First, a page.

To make a cheese in the style of Stilton cheese, only much better, take the new milk of seven cows, with the cream from the milk of seven cows. Heat a gallon of water scalding hot, and put into it three or four handfuls of marigolds bruised a little; strain it into the tub containing the milk and cream, and put to it some runnet, but not so much as to make it come very hard. Put the curd into a sieve to drain; do not break it all, but, as the whey runs out, tie up the cloth, and let it stand half an hour or more. Then cut the curd in pieces; pour upon it as much cold water as will cover it, and let it stand half an hour. Put part of it into a vat or a hoop nearly six inches deep; break the top of it a little, just to make it join with the other, and strew on it a very little salt; then put in the other part, lay a fifty-pound weight upon it, and let it stand half an hour. Turn it, and put it into the press. Turn it into wet clean cloths every hour of the day. Next morning salt it; and let it lie in the salt a night and a day. Keep it swathed tight, till it begins to dry and coat, and keep it covered with a clean cloth for a long time.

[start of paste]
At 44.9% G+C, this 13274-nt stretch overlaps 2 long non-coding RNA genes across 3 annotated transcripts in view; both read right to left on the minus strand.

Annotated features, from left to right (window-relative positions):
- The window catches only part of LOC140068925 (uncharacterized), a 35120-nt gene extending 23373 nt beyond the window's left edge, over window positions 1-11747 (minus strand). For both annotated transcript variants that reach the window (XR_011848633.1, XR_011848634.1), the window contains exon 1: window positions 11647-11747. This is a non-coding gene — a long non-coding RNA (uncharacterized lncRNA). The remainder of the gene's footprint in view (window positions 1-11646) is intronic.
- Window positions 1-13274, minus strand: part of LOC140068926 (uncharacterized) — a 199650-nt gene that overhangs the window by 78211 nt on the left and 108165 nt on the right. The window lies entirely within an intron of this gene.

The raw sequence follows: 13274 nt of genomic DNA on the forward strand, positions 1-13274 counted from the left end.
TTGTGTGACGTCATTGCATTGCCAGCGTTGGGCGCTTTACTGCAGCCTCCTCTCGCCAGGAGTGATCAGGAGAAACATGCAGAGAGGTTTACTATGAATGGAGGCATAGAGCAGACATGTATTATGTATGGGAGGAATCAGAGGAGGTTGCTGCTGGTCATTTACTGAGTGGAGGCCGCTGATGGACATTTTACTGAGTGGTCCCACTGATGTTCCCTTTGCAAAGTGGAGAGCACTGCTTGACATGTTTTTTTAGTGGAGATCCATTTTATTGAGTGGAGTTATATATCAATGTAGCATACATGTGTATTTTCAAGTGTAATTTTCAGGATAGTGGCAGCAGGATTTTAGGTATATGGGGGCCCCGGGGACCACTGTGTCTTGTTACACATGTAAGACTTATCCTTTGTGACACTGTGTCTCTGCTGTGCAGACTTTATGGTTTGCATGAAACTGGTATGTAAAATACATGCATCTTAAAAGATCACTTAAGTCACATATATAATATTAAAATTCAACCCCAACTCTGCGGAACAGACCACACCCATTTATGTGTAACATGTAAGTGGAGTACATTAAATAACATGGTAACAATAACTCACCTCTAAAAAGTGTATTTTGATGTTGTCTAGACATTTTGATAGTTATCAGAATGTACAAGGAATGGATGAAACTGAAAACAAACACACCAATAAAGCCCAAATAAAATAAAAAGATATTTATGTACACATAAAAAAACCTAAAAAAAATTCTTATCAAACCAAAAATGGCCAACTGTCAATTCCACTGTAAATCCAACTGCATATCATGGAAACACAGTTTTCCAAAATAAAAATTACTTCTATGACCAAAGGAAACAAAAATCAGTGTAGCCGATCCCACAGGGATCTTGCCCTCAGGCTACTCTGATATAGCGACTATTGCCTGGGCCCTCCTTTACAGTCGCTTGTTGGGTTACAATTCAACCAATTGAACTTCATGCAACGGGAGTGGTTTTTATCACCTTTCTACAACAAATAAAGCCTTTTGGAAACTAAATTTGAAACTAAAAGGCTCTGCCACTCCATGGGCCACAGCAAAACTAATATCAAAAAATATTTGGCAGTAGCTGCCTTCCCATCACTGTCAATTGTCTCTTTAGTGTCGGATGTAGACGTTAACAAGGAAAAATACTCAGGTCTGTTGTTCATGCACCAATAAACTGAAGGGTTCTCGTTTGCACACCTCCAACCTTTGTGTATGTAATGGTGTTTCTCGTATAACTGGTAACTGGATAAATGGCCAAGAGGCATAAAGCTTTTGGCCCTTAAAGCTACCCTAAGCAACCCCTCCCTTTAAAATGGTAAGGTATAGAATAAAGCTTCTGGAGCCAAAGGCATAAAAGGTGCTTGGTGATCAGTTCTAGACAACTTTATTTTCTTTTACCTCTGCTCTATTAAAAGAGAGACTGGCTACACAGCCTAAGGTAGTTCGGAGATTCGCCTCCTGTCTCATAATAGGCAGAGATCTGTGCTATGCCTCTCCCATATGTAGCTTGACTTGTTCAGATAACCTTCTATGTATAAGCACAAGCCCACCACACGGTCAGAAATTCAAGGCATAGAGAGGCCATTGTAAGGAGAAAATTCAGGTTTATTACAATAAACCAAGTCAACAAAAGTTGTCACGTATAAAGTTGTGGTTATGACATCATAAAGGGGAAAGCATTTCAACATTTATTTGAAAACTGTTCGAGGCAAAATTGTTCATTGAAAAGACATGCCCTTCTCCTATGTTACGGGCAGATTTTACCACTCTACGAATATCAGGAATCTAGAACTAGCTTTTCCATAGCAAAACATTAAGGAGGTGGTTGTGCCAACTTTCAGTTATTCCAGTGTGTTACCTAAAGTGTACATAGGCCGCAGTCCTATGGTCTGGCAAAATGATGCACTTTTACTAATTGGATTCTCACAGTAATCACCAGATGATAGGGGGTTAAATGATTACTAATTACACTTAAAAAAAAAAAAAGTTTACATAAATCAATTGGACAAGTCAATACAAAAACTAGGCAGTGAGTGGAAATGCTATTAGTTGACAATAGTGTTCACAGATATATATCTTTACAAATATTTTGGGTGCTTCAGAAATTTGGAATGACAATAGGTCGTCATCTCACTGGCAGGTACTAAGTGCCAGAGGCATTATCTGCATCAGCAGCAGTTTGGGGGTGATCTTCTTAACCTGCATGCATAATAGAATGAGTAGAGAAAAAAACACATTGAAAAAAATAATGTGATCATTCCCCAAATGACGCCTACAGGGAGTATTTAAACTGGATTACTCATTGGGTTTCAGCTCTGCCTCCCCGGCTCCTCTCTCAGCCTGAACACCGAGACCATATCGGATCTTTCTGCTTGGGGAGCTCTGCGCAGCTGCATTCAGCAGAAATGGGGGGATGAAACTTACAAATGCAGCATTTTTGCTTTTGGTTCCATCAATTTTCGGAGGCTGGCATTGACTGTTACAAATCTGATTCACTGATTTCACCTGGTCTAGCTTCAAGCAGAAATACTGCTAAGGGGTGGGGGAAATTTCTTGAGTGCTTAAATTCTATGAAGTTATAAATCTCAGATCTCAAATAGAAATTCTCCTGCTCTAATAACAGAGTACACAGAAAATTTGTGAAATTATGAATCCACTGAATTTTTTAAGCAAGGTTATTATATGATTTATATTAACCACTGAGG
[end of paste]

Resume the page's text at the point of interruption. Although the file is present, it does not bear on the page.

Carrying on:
The month of August is the best time for making this cheese, which should be kept a year before it is cut.